tag: Poetry

Jan 2012

The Death of W.B. Yeats

As the year wears on, we arrive at another anniversary. This time last year I published a piece over at On This Deity celebrating the life and remembering the death of William Butler Yeats, truly one of Ireland’s most cherished sons.

William Butler YeatsYeats was first and foremost a poet of genuine greatness. Possibly the finest ever to hail from these shores. Though he has plenty of competition… and in the final analysis, claiming one poet is better than another is always a dubious activity. Let’s just say that there are few poets – from anywhere – whose work affects me so deeply.

Yeats, of course, was not only a wonderful poet. He was also a dedicated archivist who – along with Lady Gregory – compiled the collection of ancient tales and sagas that we now know as Irish Mythology. In so doing, he is as responsible for the form and shape of traditional Gaelic culture as any individual. And tradition was something he felt very strongly about. A friend and fellow-traveller of many of the leading lights of the modernist movement, WB Yeats strode an uneasy line between past and future. He wanted to embrace the modern world, yet despised it for its tendency to tread heavily on the best parts of the past. He saw the creative potential of industry, but despaired at the lack of wisdom guiding it. Why did we not have the discernment to welcome the advantages of the new while preserving the advantages of the old? Progress was inevitable, he understood that, but did it have to be at any cost?

And Yeats was also a political man. He spent a decade in the newly independent Irish government as a senator. One of the leading intellectuals of those early, heady days he was at the forefront of the movement to resist the influence of the catholic church on Irish politics. It was, lamentably, a battle he was to lose. How different would Ireland have been if those early progressive liberals had overcome the social conservatives! Unlike in much of Europe, the Irish revolutionary socialist movement was tightly bound to the church. There are very understandable reasons why this was the case, and in truth it’s hard to see how it could have been otherwise given the unique situation in Ireland at the time. All the same, it’s difficult to avoid a certain wistfulness when imagining an alternative history where Yeats was on the winning side of that early social struggle.

Of course, one thing the progressives, the catholics, the traditionalists, the modernists and the revolutionary socialists of early 20th century Ireland would all have agreed on would be that the present predicament in which we find ourselves is intolerable. Éamon de Valera, Michael Collins, William Cosgrave and WB Yeats would have been united in their condemnation of the present government and the capitalist attacks on the people of Ireland they facilitate. On that at least, they would have voted together, and fought side by side. The selling of our sovereignty in return for tax-breaks for the wealthy would be anathema to the men who struggled so long and sacrificed so much to win that sovereignty in the first place.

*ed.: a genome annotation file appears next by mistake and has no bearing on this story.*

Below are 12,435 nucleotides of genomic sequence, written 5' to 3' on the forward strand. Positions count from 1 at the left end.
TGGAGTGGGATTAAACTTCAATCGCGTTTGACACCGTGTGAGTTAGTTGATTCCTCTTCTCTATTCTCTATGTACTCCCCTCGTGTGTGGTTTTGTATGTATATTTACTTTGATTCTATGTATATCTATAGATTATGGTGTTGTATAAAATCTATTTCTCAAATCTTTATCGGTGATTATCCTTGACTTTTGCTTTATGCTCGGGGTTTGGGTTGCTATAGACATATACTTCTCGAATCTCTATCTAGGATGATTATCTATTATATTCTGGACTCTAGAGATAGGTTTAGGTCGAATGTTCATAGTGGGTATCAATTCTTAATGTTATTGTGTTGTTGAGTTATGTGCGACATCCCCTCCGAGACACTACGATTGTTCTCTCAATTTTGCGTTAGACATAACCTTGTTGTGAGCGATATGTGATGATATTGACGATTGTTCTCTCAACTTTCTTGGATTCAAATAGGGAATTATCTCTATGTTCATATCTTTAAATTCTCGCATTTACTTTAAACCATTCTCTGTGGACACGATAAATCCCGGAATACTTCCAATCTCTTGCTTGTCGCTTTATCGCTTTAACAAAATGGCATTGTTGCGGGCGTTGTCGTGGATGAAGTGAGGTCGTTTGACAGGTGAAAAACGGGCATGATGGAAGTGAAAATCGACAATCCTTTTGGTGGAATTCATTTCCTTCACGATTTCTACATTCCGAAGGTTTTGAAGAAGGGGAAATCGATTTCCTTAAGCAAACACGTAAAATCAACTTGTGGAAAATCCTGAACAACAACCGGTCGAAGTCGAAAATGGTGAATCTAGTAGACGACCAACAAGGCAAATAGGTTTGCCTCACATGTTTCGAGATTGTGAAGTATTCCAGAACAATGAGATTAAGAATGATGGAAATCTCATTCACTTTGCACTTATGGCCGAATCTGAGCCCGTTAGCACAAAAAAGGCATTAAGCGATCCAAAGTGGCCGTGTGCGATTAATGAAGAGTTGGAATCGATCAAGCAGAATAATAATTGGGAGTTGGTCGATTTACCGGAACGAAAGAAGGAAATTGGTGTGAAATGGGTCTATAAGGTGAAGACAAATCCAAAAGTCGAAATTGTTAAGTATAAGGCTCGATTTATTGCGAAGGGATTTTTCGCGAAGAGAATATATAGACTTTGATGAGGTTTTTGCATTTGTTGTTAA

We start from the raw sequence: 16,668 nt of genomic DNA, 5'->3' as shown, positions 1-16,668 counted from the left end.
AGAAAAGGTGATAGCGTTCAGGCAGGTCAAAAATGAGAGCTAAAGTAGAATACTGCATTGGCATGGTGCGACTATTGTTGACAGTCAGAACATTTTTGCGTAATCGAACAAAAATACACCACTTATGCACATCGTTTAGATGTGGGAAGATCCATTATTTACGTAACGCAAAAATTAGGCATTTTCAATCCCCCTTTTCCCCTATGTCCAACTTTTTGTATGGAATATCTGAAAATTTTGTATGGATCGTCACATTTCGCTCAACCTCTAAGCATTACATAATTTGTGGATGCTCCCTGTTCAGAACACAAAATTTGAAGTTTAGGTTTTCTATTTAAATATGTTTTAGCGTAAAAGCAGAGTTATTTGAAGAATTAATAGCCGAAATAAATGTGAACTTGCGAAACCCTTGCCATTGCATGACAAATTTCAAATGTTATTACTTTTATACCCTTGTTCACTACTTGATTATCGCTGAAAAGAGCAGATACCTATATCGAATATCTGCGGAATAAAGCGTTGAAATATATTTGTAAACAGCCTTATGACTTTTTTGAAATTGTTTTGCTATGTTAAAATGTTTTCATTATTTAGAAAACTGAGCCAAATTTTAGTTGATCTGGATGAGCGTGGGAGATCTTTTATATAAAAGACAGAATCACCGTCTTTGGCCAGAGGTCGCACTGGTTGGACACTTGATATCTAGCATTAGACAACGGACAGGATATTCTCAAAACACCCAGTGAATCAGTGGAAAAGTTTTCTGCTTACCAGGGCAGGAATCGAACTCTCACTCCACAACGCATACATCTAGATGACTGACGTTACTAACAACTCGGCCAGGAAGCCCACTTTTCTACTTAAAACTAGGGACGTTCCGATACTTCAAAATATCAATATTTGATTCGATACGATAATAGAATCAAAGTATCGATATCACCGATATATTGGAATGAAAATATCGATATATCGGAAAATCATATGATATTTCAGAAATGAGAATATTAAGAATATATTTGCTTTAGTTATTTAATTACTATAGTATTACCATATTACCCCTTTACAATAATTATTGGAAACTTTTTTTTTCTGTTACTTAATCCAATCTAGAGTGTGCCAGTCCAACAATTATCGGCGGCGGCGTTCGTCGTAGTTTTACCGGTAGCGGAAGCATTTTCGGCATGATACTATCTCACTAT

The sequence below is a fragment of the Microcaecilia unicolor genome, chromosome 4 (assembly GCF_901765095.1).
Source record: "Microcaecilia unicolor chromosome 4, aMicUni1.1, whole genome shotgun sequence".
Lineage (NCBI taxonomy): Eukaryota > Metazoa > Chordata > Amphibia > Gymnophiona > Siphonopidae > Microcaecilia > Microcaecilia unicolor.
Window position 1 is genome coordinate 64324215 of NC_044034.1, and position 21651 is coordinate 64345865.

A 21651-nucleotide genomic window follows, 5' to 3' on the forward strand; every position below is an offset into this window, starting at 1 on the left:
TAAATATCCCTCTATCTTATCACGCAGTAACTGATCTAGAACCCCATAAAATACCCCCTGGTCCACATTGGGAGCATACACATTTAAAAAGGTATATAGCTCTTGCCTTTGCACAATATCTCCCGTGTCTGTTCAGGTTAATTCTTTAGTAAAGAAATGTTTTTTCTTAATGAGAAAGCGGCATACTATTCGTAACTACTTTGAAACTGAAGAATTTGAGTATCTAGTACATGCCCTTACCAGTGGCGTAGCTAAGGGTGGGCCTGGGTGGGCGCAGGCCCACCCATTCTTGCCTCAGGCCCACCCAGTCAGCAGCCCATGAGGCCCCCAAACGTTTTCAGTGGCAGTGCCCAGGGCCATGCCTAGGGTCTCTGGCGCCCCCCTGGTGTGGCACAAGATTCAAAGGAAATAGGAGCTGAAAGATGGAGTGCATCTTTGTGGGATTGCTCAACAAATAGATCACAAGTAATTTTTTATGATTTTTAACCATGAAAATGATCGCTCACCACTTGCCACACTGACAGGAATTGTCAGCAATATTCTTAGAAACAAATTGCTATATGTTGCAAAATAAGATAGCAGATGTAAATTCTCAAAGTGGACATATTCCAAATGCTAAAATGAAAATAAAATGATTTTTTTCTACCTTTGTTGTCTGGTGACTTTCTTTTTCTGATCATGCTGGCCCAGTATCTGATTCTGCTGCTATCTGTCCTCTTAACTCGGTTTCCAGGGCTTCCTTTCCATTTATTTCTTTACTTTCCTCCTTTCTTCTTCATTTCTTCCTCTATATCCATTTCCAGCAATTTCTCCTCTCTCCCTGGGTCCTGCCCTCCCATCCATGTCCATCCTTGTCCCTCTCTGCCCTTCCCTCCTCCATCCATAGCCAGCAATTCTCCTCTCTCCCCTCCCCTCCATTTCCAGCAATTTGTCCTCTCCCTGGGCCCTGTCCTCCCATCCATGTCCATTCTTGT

But I guess we couldn’t have the greatness of those heroes past without also taking on their flaws. And they had many. So it behoves us to reach for a brighter future rather than wallow in nostalgia for a rose-tinted past. All the same, we can – as Yeats himself always stressed – avail ourselves of the distilled wisdom of days gone by. We may not always have the strength to choose which parts of our history we are influenced by, but we are obliged to at least try to give voice to our better angels and to silence the demons. And so, with that in mind, I shall finish this piece as I finished the piece over at On This Deity a year ago today, with the words of Yeats in the poem that – above all others – lives within my heart and mind.

The Second Coming
by William Butler Yeats

Turning and turning in the widening gyre
The falcon cannot hear the falconer;
Things fall apart; the centre cannot hold;
Mere anarchy is loosed upon the world,
The blood-dimmed tide is loosed, and everywhere
The ceremony of innocence is drowned;
The best lack all conviction, while the worst
Are full of passionate intensity.

Surely some revelation is at hand;
Surely the Second Coming is at hand.
The Second Coming! Hardly are those words out
When a vast image out of Spiritus Mundi
Troubles my sight: somewhere in sands of the desert
A shape with lion body and the head of a man,
A gaze blank and pitiless as the sun,
Is moving its slow thighs, while all about it
Reel shadows of the indignant desert birds.
The darkness drops again; but now I know
That twenty centuries of stony sleep
Were vexed to nightmare by a rocking cradle,
And what rough beast, its hour come round at last,
Slouches towards Bethlehem to be born?

Jan 2011

On This Deity: 28th January 1939

Head on over to Dorian Cope’s On This Deity for my latest piece…

28th January 1939: The Death of William Butler Yeats.

Dearly beloved, we are gathered here today to mourn the death and celebrate the life of William Butler Yeats. Poet and politician, mystic and modernist, revolutionary and traditionalist, WB Yeats lived a life filled with glorious contradiction. A man of rare wisdom and questionable judgment, his Nobel Prize-winning poetry graces us with some of the 20th century’s most enduring imagery. Steeped in mythological symbolism — mostly Celtic, but drawing also on the mythpoetry of Greece, Rome and beyond — the spellbinding blend of mysticism, contemporary commentary and Romanticism provided Ireland, and the wider world, with a truly illuminating voice (as well as revealing the debt this Irish poet owed to his English inspiration, William Blake).

read the rest…

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